The dramatic irony of “Where Are You Going, Where Have You Been? ” conveys the tone of warning about temptation. Connie’s situation is that she does not feel appreciated at home and uses her looks and actions to get attention and appreciation from boys even if it is short-term. She is self-conscious about her looks and is constantly worried about how other people perceive her. Friend’s fantasy is that Connie will willingly go with him and be his “lover” (605) even before he officially met her.
The reality of the situation is that she does not want to go with this strange man, but is being forced into it because of her fear, which makes her weak and submissive. Connie is fifteen years old and obviously self-conscious because of the love that she never receives at home. Her whole life revolves around attention from boys since she does not feel loved at home. Her sister June appears to be the favorite in the family, as she receives all of the positive attention. Connie's mother doesn’t speak kindly to Connie or about Connie, and Connie doesn't think well of her mother either.
Her father does whatever he can to please Connie but doesn’t seek for a good father-daughter relationship. They never talk about what is happening in their lives and act as if they are only acquaintances. Connie wants to appear older and wiser than she actually is and her head is always full of meaningless daydreams to help her cope. Her promiscuity leads to attraction from boys and older men where she becomes terrified and realizes that she is not as grown up as she thought.
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Connie comes face to face with the harshreality of being forced into adulthood at the age of fifteen because of the special attention of Arnold Friend. 2 Arnold Friend is a smooth talker and has a great influence on the actions of his victims. His word choice appeals to teenagers as does his clothing. He is a short and stocky guy who stuffs his boots to make him seem taller and wears a leather jacket to look young and desirable to teenage girls. The fact that his feet do not touch the bottom of his boots alludes to the devil’s hoofs, significant in that he resembles the devil’s ability to deceive. Don’t hem in on me. Don’t hog. Don’t crush. Don’t bird dog. Don’t trail me” (608) are slang that he rattles off because he momentarily forgets what sayings are popular so he reconciles by making them up on his own. He has a moment when he breaks down in front of Connie and starts to lose his cool, calm, and collected personality showing his panic in possibly not being able to get his way. This shows that he is narrow-minded and does not settle for anything that he does not approve of.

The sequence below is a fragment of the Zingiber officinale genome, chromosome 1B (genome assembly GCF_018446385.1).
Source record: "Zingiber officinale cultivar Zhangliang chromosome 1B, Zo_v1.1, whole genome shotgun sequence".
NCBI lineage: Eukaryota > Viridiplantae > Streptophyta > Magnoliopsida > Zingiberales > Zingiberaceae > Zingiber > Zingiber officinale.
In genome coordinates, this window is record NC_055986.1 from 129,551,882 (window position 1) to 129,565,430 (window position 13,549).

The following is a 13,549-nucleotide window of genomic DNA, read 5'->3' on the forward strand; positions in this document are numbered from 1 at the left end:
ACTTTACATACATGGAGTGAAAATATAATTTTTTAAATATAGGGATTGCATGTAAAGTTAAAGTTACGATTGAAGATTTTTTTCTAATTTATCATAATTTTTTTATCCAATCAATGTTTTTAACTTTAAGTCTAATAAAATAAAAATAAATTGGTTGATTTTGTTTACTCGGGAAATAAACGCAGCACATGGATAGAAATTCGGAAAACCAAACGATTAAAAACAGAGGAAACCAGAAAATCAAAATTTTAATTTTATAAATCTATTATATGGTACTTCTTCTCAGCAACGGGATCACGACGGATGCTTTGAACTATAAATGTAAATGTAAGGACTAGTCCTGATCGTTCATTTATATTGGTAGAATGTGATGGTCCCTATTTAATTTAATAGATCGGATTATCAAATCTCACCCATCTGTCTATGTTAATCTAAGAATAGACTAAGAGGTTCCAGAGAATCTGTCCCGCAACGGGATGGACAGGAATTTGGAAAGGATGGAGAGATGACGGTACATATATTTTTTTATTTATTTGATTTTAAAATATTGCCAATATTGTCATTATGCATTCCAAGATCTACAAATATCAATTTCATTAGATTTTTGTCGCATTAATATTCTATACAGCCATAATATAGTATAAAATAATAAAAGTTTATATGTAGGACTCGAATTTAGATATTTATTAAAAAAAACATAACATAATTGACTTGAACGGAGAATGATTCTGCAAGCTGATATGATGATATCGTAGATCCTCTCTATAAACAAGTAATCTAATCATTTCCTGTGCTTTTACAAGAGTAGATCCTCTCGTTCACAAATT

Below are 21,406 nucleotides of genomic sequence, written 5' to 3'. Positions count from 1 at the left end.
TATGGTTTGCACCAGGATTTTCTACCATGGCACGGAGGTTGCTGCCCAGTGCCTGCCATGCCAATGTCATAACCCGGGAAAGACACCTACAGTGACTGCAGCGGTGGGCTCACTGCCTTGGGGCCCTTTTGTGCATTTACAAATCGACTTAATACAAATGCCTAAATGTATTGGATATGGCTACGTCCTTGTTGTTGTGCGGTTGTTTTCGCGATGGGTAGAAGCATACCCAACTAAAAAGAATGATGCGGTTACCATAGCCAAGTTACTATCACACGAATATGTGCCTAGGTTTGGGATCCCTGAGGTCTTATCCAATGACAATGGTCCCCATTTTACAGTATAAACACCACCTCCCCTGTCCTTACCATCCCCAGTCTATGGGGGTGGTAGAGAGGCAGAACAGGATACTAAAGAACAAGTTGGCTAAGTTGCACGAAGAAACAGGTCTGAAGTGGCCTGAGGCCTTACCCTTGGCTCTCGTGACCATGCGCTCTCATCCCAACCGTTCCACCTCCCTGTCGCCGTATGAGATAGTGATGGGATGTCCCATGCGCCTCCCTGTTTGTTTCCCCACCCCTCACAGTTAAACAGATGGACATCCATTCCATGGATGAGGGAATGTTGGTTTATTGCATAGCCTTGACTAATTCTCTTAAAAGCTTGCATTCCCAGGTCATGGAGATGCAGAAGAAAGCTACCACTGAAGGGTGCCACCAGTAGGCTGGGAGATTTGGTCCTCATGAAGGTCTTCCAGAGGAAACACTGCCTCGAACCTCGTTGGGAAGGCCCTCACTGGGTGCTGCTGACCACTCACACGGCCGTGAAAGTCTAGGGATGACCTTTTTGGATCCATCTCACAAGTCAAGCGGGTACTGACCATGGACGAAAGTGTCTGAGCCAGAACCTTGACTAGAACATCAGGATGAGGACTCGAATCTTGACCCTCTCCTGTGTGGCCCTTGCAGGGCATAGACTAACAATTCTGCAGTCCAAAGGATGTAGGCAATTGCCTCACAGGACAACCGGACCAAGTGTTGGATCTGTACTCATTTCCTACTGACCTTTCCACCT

His main focus is on retrieving girls for rape and murder and always goes for the attention-seeking personalities to make it easier to reach this goal. Friend is living a fantasy, while Connie asserts the reality of the situation. When these worlds mix, it is obvious that Connie does not have control and Friend becomes dominant. Friend’s alternate world is made up of his desire to have “dates” and “lovers” (605) when in actuality, he forces women to show him affection by kidnapping them, raping them, and then killing them.
Friend’s forceful words show how he is caught in this dream of what Connie is going to do with him and how perfectly it will all work out in the end when in all actuality, Connie has no intention of willingly going with him. He continuously harps on the fact that he is going to get his way because he insists that his dreams are true. Every time he talks about his fantasy, Connie has a bold statement declaring that she is willing to fight against his dream and 3 bring it back down to a reality as she tries to reason with him. Friend has the gift of persuasion where his greatest tools for manipulation are his words.
He “promises” (607) that he will not harm Connie as long as she does not follow through with what he considers threatening. Connie separates her mind from her body because she suddenly loses control. She is used to being on top and empowered but Friend comes along and takes over. The dramatic irony, during the course of their conversation, implies that Connie was in control of the situation to begin with, but Friend managed to obtain ultimate control of the situation by having her succumb to his power. Modern culture promotes having fun and doing what feels good in the moment.
Connie has poor communication with her family, shown by her rebellious behavior and lack of respect for her parents. She chooses to distance herself from her family which results in them not being there when she needs them the most. Parents are supposed to be protectors and leaders in their children’s lives and when these key aspects are not present, a window is opened for the victimization of youth. The consequences of such situations result in a predicament like Connie’s and becomes an immense concern for the effects that modern culture has on youth.
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